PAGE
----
Keep yourself active to regulate blood throughout the body and make sure your wound gets healed properly. Staying active can help heal the wound faster by providing necessary white blood cells and platelets that help in healing. 

Types of dressing for diabetic wound care

For diabetic wound care at home, you need to keep your wounds properly cleaned with appropriate wound dressing. The wound dressings for diabetic wounds include:

Biatain Foam 

It is a pliable, soft dressing that guards the wound against infection and bacterial invasion. The inner foam part of this dressing absorbs the fluids from the wounds allowing rapid healing. This dressing locks down the wound secretions and offers a moist atmosphere to the wound resulting in the accelerated healing process.

Seasorb Soft Algiform

These dressings are obtained from seaweed. It maintains a favorable environment for rapid wound healing. These dressings are made up of a mixture of carboxymethylcellulose and alginate fibers leading to complete absorption and pain-free removal. These dressings work well for wounds with severe exudate formation.

Coapa Foam

This dressing is soft, flexible, and contains an antimicrobial agent i.e. polyhexamethylene biguanide. This agent binds to the outer membrane of bacteria resulting in its death. The dressing then prepares a sterile field for the wounds to result in accelerated healing.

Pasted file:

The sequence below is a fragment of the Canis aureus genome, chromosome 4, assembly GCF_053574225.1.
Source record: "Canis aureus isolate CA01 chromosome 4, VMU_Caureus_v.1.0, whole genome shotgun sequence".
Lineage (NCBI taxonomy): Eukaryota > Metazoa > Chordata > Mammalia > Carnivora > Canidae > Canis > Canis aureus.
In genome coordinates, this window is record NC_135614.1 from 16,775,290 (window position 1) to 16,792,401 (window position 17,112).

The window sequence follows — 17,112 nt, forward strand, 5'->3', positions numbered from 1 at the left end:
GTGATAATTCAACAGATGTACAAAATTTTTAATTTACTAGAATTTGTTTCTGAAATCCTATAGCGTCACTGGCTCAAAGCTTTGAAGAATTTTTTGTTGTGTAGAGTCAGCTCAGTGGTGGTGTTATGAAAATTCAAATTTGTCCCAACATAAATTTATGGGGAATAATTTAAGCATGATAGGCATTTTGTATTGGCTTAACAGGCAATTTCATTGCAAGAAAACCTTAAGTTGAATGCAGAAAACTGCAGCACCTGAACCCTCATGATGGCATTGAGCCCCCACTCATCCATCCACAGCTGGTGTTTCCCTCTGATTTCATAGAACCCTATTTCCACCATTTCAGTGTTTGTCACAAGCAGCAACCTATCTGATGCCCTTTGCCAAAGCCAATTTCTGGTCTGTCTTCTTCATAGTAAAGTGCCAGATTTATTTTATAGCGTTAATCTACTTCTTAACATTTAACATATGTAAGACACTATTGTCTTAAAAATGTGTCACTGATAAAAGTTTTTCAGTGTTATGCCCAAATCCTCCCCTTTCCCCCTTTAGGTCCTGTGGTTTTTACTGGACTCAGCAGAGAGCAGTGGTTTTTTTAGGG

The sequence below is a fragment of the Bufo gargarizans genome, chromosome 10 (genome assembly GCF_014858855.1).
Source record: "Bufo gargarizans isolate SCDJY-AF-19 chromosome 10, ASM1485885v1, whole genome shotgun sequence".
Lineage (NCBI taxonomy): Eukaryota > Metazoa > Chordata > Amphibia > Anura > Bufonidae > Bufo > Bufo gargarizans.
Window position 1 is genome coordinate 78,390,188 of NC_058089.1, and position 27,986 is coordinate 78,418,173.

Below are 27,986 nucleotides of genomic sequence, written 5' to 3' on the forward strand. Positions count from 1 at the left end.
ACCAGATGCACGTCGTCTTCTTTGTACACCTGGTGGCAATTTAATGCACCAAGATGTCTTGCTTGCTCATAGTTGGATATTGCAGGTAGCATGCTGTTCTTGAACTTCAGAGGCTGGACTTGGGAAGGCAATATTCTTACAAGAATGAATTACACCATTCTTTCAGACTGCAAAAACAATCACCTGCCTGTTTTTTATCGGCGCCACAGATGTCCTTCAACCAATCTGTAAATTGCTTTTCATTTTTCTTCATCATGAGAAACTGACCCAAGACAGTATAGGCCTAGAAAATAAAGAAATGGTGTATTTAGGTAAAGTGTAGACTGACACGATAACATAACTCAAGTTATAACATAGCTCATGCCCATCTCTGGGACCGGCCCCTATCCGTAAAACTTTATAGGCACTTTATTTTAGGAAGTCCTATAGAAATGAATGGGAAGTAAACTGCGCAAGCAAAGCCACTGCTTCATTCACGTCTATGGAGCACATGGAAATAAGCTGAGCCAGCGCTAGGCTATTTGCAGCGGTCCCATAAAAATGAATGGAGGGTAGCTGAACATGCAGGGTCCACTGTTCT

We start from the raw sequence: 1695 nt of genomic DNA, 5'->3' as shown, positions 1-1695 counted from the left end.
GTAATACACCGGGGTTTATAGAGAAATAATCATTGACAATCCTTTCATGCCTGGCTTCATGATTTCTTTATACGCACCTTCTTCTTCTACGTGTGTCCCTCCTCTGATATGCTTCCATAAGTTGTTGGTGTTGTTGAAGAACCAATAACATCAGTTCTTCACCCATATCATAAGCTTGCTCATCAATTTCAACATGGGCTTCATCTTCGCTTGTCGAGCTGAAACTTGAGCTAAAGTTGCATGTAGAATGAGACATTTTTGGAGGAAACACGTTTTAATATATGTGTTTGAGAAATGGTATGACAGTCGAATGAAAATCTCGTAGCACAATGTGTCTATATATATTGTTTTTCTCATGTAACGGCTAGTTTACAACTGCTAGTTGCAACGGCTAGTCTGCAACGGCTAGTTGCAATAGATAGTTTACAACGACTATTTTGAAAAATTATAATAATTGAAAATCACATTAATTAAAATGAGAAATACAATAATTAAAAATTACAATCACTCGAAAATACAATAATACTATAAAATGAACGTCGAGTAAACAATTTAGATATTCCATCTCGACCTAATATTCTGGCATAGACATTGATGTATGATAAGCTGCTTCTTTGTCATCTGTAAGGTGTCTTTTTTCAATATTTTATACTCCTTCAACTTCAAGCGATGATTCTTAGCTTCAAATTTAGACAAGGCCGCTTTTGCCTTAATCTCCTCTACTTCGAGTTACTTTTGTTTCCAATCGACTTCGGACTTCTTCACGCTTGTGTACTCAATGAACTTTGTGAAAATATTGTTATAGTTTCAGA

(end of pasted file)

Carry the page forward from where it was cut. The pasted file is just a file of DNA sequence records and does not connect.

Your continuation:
Kerlix

This dressing is highly recognized for wound care. The dressing is made up of woven gauze that is fluff-dried and prewashed. It cushions the wound area and offers a fast-wicking effect which pulls the exudate from the diabetic wounds. This dressing is absorbent and airy for the wound.

Quit Smoking 

Smoking is bad but it’s worse if you’re diabetic. Stay away from cigarettes as smoking can further weaken your immune system and this might result in delayed wound healing in diabetes. 

Read Also: Best Multivitamins For Diabetes In Pakistan

Laser treatment for wound healing by BioFlex Pakistan

BioFlex laser therapy is an effective means of diabetic wound healing with various studies conducted on the subject.

It is a non-invasive and pain-free procedure that heals wounds most appropriately. 

Laser therapy also aids those patients suffering from (diabetic peripheral) neuropathy. Get treatment now with laser therapy for neuropathy in Pakistan.

Diabetic ulcers are treated with lasers in such a way that it results in the stimulation of epithelization over the wound surface, improves arterial perfusion, and leads to the regeneration of regional and local tissues surrounding the wound. As a final bonus, it also aids in the control of diabetic infections.
Read more about how laser therapy is done at our pain management clinic by experienced doctors for diabetes wound healing and get your treatment done today.